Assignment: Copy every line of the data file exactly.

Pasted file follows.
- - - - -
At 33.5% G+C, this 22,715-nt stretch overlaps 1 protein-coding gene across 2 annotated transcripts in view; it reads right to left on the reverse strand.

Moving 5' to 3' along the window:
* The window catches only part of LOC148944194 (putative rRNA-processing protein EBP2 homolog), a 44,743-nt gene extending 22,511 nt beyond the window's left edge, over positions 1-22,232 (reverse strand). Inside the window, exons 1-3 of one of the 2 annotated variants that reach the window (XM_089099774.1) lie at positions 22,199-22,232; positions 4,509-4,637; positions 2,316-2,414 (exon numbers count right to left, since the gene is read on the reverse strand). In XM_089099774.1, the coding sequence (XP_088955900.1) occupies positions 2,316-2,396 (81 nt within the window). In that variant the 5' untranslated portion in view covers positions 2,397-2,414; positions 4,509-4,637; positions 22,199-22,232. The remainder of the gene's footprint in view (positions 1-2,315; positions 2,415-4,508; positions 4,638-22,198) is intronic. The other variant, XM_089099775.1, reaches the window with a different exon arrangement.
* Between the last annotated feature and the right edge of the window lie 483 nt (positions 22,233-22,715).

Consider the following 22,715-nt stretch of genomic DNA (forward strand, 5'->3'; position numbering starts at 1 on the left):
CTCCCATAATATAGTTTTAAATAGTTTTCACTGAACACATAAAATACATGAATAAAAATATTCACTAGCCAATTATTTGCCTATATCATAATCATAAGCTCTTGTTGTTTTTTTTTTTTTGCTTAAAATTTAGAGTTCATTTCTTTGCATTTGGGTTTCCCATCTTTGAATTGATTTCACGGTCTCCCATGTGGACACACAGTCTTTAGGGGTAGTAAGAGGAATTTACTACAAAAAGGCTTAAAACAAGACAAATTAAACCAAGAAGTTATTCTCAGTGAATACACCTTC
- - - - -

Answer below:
At 33.5% G+C, this 22,715-nt stretch overlaps 1 protein-coding gene across 2 annotated transcripts in view; it reads right to left on the reverse strand.

Moving 5' to 3' along the window:
* The window catches only part of LOC148944194 (putative rRNA-processing protein EBP2 homolog), a 44,743-nt gene extending 22,511 nt beyond the window's left edge, over positions 1-22,232 (reverse strand). Inside the window, exons 1-3 of one of the 2 annotated variants that reach the window (XM_089099774.1) lie at positions 22,199-22,232; positions 4,509-4,637; positions 2,316-2,414 (exon numbers count right to left, since the gene is read on the reverse strand). In XM_089099774.1, the coding sequence (XP_088955900.1) occupies positions 2,316-2,396 (81 nt within the window). In that variant the 5' untranslated portion in view covers positions 2,397-2,414; positions 4,509-4,637; positions 22,199-22,232. The remainder of the gene's footprint in view (positions 1-2,315; positions 2,415-4,508; positions 4,638-22,198) is intronic. The other variant, XM_089099775.1, reaches the window with a different exon arrangement.
* Between the last annotated feature and the right edge of the window lie 483 nt (positions 22,233-22,715).

Consider the following 22,715-nt stretch of genomic DNA (forward strand, 5'->3'; position numbering starts at 1 on the left):
CTCCCATAATATAGTTTTAAATAGTTTTCACTGAACACATAAAATACATGAATAAAAATATTCACTAGCCAATTATTTGCCTATATCATAATCATAAGCTCTTGTTGTTTTTTTTTTTTTGCTTAAAATTTAGAGTTCATTTCTTTGCATTTGGGTTTCCCATCTTTGAATTGATTTCACGGTCTCCCATGTGGACACACAGTCTTTAGGGGTAGTAAGAGGAATTTACTACAAAAAGGCTTAAAACAAGACAAATTAAACCAAGAAGTTATTCTCAGTGAATACACCTTC